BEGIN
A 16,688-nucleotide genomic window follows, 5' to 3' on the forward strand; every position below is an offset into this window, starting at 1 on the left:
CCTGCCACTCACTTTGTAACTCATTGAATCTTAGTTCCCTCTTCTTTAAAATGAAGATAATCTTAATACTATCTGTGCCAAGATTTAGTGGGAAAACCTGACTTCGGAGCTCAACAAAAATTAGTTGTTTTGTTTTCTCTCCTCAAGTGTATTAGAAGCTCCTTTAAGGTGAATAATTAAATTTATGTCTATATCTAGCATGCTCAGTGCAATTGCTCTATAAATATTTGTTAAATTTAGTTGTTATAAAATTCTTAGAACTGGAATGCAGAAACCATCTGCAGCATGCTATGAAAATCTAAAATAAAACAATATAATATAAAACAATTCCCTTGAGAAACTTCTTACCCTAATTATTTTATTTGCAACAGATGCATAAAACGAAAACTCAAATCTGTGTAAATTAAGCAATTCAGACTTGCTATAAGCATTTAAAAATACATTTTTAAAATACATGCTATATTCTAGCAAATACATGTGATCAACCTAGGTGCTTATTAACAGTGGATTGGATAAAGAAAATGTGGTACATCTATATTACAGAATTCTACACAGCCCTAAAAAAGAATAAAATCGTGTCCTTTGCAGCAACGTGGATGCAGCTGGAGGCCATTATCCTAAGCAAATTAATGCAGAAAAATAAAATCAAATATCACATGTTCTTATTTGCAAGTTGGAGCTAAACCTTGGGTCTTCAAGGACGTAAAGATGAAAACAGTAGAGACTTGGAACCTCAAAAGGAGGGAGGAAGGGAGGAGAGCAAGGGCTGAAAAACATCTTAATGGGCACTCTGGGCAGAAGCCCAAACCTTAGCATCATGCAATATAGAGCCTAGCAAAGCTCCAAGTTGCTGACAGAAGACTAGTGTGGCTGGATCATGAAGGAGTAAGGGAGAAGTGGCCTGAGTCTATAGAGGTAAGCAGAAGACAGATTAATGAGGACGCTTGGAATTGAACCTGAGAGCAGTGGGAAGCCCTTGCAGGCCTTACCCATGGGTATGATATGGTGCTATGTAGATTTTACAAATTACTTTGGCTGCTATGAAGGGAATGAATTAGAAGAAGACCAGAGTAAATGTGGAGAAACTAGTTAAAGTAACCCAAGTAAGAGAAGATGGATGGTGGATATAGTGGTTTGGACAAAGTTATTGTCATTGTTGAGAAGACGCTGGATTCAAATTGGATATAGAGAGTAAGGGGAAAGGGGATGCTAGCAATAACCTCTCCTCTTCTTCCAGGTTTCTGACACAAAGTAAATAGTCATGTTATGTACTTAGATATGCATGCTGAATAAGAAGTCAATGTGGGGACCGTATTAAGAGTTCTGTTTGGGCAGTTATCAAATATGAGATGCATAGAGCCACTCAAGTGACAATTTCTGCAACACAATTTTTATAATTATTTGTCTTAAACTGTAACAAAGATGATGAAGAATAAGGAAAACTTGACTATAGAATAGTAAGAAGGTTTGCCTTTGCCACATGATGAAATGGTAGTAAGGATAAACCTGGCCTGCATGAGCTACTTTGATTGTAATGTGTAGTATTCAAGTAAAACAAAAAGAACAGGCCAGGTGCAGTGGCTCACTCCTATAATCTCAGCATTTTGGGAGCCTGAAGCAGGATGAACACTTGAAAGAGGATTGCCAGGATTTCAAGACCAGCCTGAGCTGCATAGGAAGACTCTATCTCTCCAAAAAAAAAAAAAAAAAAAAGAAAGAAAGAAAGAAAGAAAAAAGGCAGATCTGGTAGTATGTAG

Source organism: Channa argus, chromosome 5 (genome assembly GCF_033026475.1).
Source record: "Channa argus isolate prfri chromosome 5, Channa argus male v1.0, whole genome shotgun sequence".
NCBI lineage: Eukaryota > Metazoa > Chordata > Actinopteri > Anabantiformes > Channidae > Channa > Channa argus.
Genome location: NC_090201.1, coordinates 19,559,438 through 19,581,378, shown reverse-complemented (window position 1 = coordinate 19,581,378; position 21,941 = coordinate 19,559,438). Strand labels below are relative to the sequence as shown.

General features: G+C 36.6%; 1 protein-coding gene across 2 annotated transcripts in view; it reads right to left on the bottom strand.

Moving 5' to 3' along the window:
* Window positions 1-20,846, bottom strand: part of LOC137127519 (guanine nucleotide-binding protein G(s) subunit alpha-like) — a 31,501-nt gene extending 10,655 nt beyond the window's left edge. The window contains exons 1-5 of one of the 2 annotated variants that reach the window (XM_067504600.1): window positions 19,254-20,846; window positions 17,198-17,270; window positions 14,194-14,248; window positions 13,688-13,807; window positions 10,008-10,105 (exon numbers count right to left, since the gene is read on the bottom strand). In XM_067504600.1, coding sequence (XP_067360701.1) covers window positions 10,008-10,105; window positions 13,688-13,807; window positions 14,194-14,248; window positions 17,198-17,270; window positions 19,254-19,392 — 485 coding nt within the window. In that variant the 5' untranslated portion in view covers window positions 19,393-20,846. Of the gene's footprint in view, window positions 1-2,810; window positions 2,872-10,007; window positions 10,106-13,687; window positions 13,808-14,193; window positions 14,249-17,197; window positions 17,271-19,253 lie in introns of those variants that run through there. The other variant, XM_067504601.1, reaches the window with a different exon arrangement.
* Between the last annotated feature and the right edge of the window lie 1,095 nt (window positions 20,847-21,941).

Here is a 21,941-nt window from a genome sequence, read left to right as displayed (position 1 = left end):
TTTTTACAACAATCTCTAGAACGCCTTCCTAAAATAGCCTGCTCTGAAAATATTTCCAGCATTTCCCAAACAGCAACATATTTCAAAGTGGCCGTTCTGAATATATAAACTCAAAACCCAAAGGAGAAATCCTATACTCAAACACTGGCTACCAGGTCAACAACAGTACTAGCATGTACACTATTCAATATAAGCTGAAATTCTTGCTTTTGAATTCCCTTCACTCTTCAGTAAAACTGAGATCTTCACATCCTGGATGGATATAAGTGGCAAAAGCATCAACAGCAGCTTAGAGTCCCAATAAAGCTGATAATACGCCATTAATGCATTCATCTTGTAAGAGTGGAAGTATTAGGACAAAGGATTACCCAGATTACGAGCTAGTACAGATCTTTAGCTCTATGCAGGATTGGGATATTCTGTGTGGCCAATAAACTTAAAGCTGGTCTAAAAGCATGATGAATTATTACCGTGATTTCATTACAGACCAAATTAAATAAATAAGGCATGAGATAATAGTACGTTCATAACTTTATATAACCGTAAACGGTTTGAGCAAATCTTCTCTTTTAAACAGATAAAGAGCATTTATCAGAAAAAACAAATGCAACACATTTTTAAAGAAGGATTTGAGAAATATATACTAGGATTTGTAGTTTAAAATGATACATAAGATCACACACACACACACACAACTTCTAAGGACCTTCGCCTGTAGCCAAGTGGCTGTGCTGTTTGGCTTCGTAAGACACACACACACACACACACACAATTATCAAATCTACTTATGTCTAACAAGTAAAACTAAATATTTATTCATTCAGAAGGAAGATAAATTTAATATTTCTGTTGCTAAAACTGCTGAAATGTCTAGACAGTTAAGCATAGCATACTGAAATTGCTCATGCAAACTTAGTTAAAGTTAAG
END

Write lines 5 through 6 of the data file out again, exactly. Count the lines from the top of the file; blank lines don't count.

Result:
NCBI lineage: Eukaryota > Metazoa > Chordata > Actinopteri > Anabantiformes > Channidae > Channa > Channa argus.
Genome location: NC_090201.1, coordinates 19,559,438 through 19,581,378, shown reverse-complemented (window position 1 = coordinate 19,581,378; position 21,941 = coordinate 19,559,438). Strand labels below are relative to the sequence as shown.